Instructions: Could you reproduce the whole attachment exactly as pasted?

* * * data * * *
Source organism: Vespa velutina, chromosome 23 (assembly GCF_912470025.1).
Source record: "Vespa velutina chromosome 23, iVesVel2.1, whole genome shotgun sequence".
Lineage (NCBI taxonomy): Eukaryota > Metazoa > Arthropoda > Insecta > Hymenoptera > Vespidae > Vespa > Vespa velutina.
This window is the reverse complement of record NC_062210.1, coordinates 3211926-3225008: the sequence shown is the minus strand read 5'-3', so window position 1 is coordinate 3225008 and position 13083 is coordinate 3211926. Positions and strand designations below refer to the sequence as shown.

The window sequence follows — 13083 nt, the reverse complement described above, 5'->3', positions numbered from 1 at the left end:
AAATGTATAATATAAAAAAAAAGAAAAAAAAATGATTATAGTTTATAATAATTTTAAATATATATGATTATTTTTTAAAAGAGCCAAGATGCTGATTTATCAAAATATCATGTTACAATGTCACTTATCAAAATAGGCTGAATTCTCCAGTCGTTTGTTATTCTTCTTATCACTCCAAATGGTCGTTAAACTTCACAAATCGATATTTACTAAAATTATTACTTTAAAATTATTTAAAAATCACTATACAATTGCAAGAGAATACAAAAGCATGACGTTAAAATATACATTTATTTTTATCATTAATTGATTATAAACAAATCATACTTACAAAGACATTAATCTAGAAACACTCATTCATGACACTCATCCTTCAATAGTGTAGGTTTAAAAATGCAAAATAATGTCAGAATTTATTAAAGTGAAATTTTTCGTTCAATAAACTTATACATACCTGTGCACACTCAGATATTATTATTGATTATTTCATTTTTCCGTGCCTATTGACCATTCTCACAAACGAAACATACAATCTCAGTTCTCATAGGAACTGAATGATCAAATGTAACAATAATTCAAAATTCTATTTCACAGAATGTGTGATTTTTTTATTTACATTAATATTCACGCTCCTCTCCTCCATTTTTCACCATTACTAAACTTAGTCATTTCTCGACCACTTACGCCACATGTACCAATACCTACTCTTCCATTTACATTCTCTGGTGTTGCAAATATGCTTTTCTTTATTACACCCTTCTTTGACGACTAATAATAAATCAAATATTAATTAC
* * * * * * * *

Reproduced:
Source organism: Vespa velutina, chromosome 23 (assembly GCF_912470025.1).
Source record: "Vespa velutina chromosome 23, iVesVel2.1, whole genome shotgun sequence".
Lineage (NCBI taxonomy): Eukaryota > Metazoa > Arthropoda > Insecta > Hymenoptera > Vespidae > Vespa > Vespa velutina.
This window is the reverse complement of record NC_062210.1, coordinates 3211926-3225008: the sequence shown is the minus strand read 5'-3', so window position 1 is coordinate 3225008 and position 13083 is coordinate 3211926. Positions and strand designations below refer to the sequence as shown.

The window sequence follows — 13083 nt, the reverse complement described above, 5'->3', positions numbered from 1 at the left end:
AAATGTATAATATAAAAAAAAAGAAAAAAAAATGATTATAGTTTATAATAATTTTAAATATATATGATTATTTTTTAAAAGAGCCAAGATGCTGATTTATCAAAATATCATGTTACAATGTCACTTATCAAAATAGGCTGAATTCTCCAGTCGTTTGTTATTCTTCTTATCACTCCAAATGGTCGTTAAACTTCACAAATCGATATTTACTAAAATTATTACTTTAAAATTATTTAAAAATCACTATACAATTGCAAGAGAATACAAAAGCATGACGTTAAAATATACATTTATTTTTATCATTAATTGATTATAAACAAATCATACTTACAAAGACATTAATCTAGAAACACTCATTCATGACACTCATCCTTCAATAGTGTAGGTTTAAAAATGCAAAATAATGTCAGAATTTATTAAAGTGAAATTTTTCGTTCAATAAACTTATACATACCTGTGCACACTCAGATATTATTATTGATTATTTCATTTTTCCGTGCCTATTGACCATTCTCACAAACGAAACATACAATCTCAGTTCTCATAGGAACTGAATGATCAAATGTAACAATAATTCAAAATTCTATTTCACAGAATGTGTGATTTTTTTATTTACATTAATATTCACGCTCCTCTCCTCCATTTTTCACCATTACTAAACTTAGTCATTTCTCGACCACTTACGCCACATGTACCAATACCTACTCTTCCATTTACATTCTCTGGTGTTGCAAATATGCTTTTCTTTATTACACCCTTCTTTGACGACTAATAATAAATCAAATATTAATTAC